Category Archives: Vendor Brief

Vendor Brief: Runecast

runecast3This evening I was amongst a group of vExperts attending a webinar briefing from Runecast. The company is relatively new on the scene at only a couple of years old, but the product has created a stir in the VMware community. In this briefing CEO Stanimir Markov gave an overview of the product before Senior Engineer Ivaylo Ivanov dived into a walkthrough of the vRealize Operations integration they have developed.

Runecast Analyzer is a platform which takes the VMware knowledge base,along with some expertise, best practises, and regulations (for example the DISA STIGs used by US Federal Agencies) and runs an analysis to determine which of these advisories or best practises apply to the target virtual infrastructure. This produces a report of findings – perhaps there’s a missing patch, or a configuration issue which has been flagged as a potential trouble-spot – which exposes existing issues and enables the admin to keep their infrastructure running smoother. Runecast also scour social media, blog articles, and online forums to pick up on potential issues sometimes before they have been officially recognised by VMware and made it into the Knowledge Base.

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The application is deployed as a virtual appliance and sits in the datacentre where it can talk to vCenter(s) and the ESXi hosts themselves (for example to receive host logs via syslog). The current version – Runecast Analyzer 1.6.2 – will support vSphere 5.x and 6.x versions. Although it usually requires an internet connection to download the latest updates, no data is sent back and in high security environments it’s even possible to run the system totally disconnected from the internet- providing updates on downloaded and tested ISO images.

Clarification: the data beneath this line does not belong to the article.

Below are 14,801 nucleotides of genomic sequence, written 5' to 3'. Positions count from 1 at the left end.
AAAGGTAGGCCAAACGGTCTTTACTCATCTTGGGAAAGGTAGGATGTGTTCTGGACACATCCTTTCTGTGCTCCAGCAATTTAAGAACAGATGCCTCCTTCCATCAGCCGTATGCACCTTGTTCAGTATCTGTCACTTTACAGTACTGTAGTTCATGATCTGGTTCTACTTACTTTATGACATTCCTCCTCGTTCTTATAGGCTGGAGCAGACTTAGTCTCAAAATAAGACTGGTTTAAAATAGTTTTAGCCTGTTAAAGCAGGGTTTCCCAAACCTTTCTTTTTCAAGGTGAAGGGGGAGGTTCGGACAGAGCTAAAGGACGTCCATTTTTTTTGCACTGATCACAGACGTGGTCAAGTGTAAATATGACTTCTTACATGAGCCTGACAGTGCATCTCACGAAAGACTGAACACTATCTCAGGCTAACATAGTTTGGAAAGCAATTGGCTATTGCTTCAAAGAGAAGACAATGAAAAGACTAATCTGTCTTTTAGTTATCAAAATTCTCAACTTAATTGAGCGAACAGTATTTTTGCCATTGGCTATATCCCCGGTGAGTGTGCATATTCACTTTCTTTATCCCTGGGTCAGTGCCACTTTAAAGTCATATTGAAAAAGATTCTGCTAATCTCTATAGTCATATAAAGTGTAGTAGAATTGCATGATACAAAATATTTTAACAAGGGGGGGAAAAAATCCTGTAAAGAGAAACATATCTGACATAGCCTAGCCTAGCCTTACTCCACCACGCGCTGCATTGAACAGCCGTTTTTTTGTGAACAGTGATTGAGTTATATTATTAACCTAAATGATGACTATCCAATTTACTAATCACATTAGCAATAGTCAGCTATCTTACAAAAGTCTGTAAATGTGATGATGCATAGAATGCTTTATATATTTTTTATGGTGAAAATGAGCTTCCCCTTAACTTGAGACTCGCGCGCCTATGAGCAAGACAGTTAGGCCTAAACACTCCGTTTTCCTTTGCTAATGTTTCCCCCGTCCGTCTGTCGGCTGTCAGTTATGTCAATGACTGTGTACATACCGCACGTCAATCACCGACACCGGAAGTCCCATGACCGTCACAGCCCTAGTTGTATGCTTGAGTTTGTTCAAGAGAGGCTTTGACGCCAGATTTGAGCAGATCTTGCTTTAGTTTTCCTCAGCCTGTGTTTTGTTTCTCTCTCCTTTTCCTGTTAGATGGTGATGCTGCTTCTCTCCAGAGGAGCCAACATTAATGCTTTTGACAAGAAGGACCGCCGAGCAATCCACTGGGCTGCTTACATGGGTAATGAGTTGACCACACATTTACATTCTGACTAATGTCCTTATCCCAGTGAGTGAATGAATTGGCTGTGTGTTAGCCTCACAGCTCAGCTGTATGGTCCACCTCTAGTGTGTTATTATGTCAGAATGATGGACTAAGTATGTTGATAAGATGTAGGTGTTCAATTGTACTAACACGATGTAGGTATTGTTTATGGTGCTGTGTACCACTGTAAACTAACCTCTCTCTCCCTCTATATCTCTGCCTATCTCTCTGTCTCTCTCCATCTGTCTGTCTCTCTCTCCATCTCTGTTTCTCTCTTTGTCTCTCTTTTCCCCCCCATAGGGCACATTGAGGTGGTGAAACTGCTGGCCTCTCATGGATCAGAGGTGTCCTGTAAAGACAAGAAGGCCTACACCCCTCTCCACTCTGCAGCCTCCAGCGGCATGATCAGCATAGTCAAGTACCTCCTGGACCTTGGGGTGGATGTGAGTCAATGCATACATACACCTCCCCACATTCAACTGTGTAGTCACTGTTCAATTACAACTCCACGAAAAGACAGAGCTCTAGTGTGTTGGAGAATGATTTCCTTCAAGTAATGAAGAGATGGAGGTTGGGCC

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VMworld this year saw the launch of the vRealize Orchestrator plugin which was covered in the demo portion of this briefing. This integration allows the potential for more automated responses to issues. As an example,  if there’s a Knowledge Base article which states that a certain configuration may cause an error and suggests a fix or workaround, a vRO workflow could be put together to interrogate the Runecast Analyzer instance, spot affected objects in the environment and apply the fix.

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The Analyzer product is continually developing. vSAN and NSX support are on the roadmap along with integration with PCI-DSS compliance checks. If all this sounds interesting, check it out- there’s a free 14-day trial available through the Runecast.biz website.

 

Beginners Guide to….. Runecast Analyzer
What does it do?

imageMonitors your environment against a list of VMware KB articles, and other industry guidelines to proactively avoid problems ensure your virtual infrastructure is running to best practises.

What do I need to buy?

Runecast Analyzer deploys as a virtual appliance with licensing based on ESXi sockets. There is a free 14-day trial.

How do I use it?

Deploy the OVA to your environment and point it at vCenter. Management of the product is via an HTML5 web interface, the vSphere (or VRO) Client via a plugin, or a REST API.

Where can I find out more?

 

Please read my standard Declaration/Disclaimer and before rushing out to buy anything bear in mind that this article is based on a sales presentation rather than a POC or production installation. I wasn’t paid to write this article or offered any payment.


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Vendor Brief: Turbonomic

I’ve blogged about Turbonomic before– when they evolved from VMTurbo in 2016 and at VMworld 2017 in Barcelona I had a sit down with Perry and Giampiero from the company to see where the product was at 12 months on.

This is a single product company- “Turbonomic” is both the company name and the product name. The product “enables workload self-management” – in a nutshell monitors the environment to ensure that whenever possible applications are given the resources they require. Consider this at its core to be “DRS on steroids”- I was told they can get a density of 30% more VMs per host compared to normal VMware DRS.